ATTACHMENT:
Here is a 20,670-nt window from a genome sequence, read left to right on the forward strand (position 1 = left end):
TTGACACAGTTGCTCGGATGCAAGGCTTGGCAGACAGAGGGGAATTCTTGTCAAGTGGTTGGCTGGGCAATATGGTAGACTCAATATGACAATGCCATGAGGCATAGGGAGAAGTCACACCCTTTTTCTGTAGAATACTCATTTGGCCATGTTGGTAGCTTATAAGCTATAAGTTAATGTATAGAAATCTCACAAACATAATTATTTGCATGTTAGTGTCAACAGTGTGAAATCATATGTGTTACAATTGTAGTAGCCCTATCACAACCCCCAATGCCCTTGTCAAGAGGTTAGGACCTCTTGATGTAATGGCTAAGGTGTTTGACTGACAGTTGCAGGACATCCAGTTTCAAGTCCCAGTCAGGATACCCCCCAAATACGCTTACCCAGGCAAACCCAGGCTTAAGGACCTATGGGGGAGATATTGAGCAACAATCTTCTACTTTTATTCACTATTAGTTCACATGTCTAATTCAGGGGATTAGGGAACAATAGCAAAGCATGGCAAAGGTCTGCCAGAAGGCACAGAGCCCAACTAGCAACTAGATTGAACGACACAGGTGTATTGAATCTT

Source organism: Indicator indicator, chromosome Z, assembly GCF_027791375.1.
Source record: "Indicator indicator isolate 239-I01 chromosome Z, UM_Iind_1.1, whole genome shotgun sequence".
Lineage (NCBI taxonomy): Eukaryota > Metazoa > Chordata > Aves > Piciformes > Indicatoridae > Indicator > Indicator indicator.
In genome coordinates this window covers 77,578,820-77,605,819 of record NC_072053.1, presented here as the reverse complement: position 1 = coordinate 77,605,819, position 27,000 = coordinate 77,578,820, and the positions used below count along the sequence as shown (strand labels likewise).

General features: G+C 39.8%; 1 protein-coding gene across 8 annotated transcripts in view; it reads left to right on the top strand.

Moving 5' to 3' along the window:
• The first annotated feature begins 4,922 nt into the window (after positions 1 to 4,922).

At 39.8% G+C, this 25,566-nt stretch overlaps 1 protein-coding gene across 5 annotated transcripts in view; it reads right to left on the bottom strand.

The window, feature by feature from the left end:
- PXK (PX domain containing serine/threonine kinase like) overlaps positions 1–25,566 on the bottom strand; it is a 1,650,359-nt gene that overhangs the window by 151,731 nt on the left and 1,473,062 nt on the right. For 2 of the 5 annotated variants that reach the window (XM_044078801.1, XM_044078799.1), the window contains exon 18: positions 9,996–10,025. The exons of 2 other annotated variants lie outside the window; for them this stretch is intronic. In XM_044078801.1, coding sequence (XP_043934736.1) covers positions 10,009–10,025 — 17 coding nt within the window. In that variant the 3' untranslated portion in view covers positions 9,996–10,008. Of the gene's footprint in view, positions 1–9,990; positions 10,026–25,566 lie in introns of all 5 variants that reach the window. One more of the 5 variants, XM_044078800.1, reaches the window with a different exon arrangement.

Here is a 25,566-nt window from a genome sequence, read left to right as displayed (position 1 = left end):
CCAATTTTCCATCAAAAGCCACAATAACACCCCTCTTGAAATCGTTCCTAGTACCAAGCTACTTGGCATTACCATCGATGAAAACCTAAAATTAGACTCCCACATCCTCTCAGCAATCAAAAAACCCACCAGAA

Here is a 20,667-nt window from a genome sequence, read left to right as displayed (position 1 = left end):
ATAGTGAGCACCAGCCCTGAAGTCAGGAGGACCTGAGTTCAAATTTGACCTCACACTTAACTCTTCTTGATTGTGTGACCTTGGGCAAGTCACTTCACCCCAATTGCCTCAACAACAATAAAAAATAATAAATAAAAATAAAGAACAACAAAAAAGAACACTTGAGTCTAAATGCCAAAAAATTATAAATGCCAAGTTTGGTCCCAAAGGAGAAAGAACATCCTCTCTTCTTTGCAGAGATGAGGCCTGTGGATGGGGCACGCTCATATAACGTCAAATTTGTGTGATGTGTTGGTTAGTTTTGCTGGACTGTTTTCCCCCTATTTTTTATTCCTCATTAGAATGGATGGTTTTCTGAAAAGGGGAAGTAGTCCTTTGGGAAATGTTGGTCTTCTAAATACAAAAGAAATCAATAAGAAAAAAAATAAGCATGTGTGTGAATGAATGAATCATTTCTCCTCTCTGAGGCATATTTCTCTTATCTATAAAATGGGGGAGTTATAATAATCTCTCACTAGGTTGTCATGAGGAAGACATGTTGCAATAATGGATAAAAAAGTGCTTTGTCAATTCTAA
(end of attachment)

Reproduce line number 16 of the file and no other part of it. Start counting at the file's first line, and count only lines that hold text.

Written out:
ATAGTGAGCACCAGCCCTGAAGTCAGGAGGACCTGAGTTCAAATTTGACCTCACACTTAACTCTTCTTGATTGTGTGACCTTGGGCAAGTCACTTCACCCCAATTGCCTCAACAACAATAAAAAATAATAAATAAAAATAAAGAACAACAAAAAAGAACACTTGAGTCTAAATGCCAAAAAATTATAAATGCCAAGTTTGGTCCCAAAGGAGAAAGAACATCCTCTCTTCTTTGCAGAGATGAGGCCTGTGGATGGGGCACGCTCATATAACGTCAAATTTGTGTGATGTGTTGGTTAGTTTTGCTGGACTGTTTTCCCCCTATTTTTTATTCCTCATTAGAATGGATGGTTTTCTGAAAAGGGGAAGTAGTCCTTTGGGAAATGTTGGTCTTCTAAATACAAAAGAAATCAATAAGAAAAAAAATAAGCATGTGTGTGAATGAATGAATCATTTCTCCTCTCTGAGGCATATTTCTCTTATCTATAAAATGGGGGAGTTATAATAATCTCTCACTAGGTTGTCATGAGGAAGACATGTTGCAATAATGGATAAAAAAGTGCTTTGTCAATTCTAA